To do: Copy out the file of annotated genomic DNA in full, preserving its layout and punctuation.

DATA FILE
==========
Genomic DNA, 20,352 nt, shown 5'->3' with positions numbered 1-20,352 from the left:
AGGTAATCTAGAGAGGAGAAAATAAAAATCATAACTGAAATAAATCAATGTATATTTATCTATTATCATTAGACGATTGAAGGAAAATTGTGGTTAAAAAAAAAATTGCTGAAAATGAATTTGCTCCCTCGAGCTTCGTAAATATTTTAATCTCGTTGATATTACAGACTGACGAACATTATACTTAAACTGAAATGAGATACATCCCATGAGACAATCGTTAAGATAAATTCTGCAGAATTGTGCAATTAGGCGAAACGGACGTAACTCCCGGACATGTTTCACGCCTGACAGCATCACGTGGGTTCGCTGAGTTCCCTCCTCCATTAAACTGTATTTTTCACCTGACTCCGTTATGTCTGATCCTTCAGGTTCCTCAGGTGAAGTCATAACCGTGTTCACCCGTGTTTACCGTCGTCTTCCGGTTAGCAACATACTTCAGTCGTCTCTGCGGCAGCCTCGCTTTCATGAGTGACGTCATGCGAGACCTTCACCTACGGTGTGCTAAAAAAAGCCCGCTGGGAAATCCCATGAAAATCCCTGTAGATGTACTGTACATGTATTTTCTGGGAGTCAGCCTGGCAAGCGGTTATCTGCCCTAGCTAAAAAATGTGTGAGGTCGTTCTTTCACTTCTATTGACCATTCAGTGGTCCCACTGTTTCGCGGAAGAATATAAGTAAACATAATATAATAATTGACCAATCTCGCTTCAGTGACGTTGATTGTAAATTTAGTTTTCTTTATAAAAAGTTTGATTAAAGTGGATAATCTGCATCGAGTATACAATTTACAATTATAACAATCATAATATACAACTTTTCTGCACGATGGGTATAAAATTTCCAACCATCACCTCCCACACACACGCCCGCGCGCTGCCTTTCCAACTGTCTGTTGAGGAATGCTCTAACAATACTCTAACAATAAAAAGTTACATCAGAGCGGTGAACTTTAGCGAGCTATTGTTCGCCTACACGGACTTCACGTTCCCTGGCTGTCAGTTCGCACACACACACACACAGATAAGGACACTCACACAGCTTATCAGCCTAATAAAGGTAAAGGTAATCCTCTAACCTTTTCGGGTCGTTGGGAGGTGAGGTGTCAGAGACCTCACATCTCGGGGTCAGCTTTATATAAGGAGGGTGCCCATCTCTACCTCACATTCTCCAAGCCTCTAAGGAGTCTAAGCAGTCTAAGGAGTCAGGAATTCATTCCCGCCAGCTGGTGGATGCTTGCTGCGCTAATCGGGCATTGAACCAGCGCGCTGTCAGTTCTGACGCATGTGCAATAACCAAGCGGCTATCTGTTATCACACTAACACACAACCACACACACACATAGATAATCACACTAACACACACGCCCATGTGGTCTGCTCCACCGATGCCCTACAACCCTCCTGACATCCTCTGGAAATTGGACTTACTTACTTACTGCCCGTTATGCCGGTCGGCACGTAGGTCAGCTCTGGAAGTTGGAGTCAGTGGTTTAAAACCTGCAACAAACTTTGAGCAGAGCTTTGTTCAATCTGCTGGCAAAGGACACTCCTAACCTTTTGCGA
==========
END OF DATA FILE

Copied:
Genomic DNA, 20,352 nt, shown 5'->3' with positions numbered 1-20,352 from the left:
AGGTAATCTAGAGAGGAGAAAATAAAAATCATAACTGAAATAAATCAATGTATATTTATCTATTATCATTAGACGATTGAAGGAAAATTGTGGTTAAAAAAAAAATTGCTGAAAATGAATTTGCTCCCTCGAGCTTCGTAAATATTTTAATCTCGTTGATATTACAGACTGACGAACATTATACTTAAACTGAAATGAGATACATCCCATGAGACAATCGTTAAGATAAATTCTGCAGAATTGTGCAATTAGGCGAAACGGACGTAACTCCCGGACATGTTTCACGCCTGACAGCATCACGTGGGTTCGCTGAGTTCCCTCCTCCATTAAACTGTATTTTTCACCTGACTCCGTTATGTCTGATCCTTCAGGTTCCTCAGGTGAAGTCATAACCGTGTTCACCCGTGTTTACCGTCGTCTTCCGGTTAGCAACATACTTCAGTCGTCTCTGCGGCAGCCTCGCTTTCATGAGTGACGTCATGCGAGACCTTCACCTACGGTGTGCTAAAAAAAGCCCGCTGGGAAATCCCATGAAAATCCCTGTAGATGTACTGTACATGTATTTTCTGGGAGTCAGCCTGGCAAGCGGTTATCTGCCCTAGCTAAAAAATGTGTGAGGTCGTTCTTTCACTTCTATTGACCATTCAGTGGTCCCACTGTTTCGCGGAAGAATATAAGTAAACATAATATAATAATTGACCAATCTCGCTTCAGTGACGTTGATTGTAAATTTAGTTTTCTTTATAAAAAGTTTGATTAAAGTGGATAATCTGCATCGAGTATACAATTTACAATTATAACAATCATAATATACAACTTTTCTGCACGATGGGTATAAAATTTCCAACCATCACCTCCCACACACACGCCCGCGCGCTGCCTTTCCAACTGTCTGTTGAGGAATGCTCTAACAATACTCTAACAATAAAAAGTTACATCAGAGCGGTGAACTTTAGCGAGCTATTGTTCGCCTACACGGACTTCACGTTCCCTGGCTGTCAGTTCGCACACACACACACACAGATAAGGACACTCACACAGCTTATCAGCCTAATAAAGGTAAAGGTAATCCTCTAACCTTTTCGGGTCGTTGGGAGGTGAGGTGTCAGAGACCTCACATCTCGGGGTCAGCTTTATATAAGGAGGGTGCCCATCTCTACCTCACATTCTCCAAGCCTCTAAGGAGTCTAAGCAGTCTAAGGAGTCAGGAATTCATTCCCGCCAGCTGGTGGATGCTTGCTGCGCTAATCGGGCATTGAACCAGCGCGCTGTCAGTTCTGACGCATGTGCAATAACCAAGCGGCTATCTGTTATCACACTAACACACAACCACACACACACATAGATAATCACACTAACACACACGCCCATGTGGTCTGCTCCACCGATGCCCTACAACCCTCCTGACATCCTCTGGAAATTGGACTTACTTACTTACTGCCCGTTATGCCGGTCGGCACGTAGGTCAGCTCTGGAAGTTGGAGTCAGTGGTTTAAAACCTGCAACAAACTTTGAGCAGAGCTTTGTTCAATCTGCTGGCAAAGGACACTCCTAACCTTTTGCGA